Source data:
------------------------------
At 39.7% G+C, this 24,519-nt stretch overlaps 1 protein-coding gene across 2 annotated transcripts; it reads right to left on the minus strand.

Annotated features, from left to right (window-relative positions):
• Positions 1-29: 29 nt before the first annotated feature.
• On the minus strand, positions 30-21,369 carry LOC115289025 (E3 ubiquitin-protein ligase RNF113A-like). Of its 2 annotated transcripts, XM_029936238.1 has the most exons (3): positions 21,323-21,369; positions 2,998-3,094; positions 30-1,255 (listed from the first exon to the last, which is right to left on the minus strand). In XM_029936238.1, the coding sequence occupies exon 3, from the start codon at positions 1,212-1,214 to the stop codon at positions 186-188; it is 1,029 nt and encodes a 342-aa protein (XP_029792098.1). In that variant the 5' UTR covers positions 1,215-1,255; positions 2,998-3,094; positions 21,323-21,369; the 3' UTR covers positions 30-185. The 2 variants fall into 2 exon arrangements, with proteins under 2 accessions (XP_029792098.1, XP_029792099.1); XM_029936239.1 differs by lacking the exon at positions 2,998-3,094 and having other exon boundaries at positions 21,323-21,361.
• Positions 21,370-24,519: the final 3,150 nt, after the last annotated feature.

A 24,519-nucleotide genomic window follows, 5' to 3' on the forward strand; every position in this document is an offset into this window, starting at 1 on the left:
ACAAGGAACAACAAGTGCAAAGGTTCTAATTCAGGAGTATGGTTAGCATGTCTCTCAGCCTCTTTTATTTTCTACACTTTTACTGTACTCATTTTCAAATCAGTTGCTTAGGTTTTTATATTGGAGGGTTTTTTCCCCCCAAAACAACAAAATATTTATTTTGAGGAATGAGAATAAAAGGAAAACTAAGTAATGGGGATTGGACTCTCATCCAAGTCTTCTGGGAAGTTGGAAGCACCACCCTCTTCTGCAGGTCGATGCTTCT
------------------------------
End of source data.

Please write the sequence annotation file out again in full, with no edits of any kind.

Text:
At 39.7% G+C, this 24,519-nt stretch overlaps 1 protein-coding gene across 2 annotated transcripts; it reads right to left on the minus strand.

Annotated features, from left to right (window-relative positions):
• Positions 1-29: 29 nt before the first annotated feature.
• On the minus strand, positions 30-21,369 carry LOC115289025 (E3 ubiquitin-protein ligase RNF113A-like). Of its 2 annotated transcripts, XM_029936238.1 has the most exons (3): positions 21,323-21,369; positions 2,998-3,094; positions 30-1,255 (listed from the first exon to the last, which is right to left on the minus strand). In XM_029936238.1, the coding sequence occupies exon 3, from the start codon at positions 1,212-1,214 to the stop codon at positions 186-188; it is 1,029 nt and encodes a 342-aa protein (XP_029792098.1). In that variant the 5' UTR covers positions 1,215-1,255; positions 2,998-3,094; positions 21,323-21,369; the 3' UTR covers positions 30-185. The 2 variants fall into 2 exon arrangements, with proteins under 2 accessions (XP_029792098.1, XP_029792099.1); XM_029936239.1 differs by lacking the exon at positions 2,998-3,094 and having other exon boundaries at positions 21,323-21,361.
• Positions 21,370-24,519: the final 3,150 nt, after the last annotated feature.

A 24,519-nucleotide genomic window follows, 5' to 3' on the forward strand; every position in this document is an offset into this window, starting at 1 on the left:
ACAAGGAACAACAAGTGCAAAGGTTCTAATTCAGGAGTATGGTTAGCATGTCTCTCAGCCTCTTTTATTTTCTACACTTTTACTGTACTCATTTTCAAATCAGTTGCTTAGGTTTTTATATTGGAGGGTTTTTTCCCCCCAAAACAACAAAATATTTATTTTGAGGAATGAGAATAAAAGGAAAACTAAGTAATGGGGATTGGACTCTCATCCAAGTCTTCTGGGAAGTTGGAAGCACCACCCTCTTCTGCAGGTCGATGCTTCT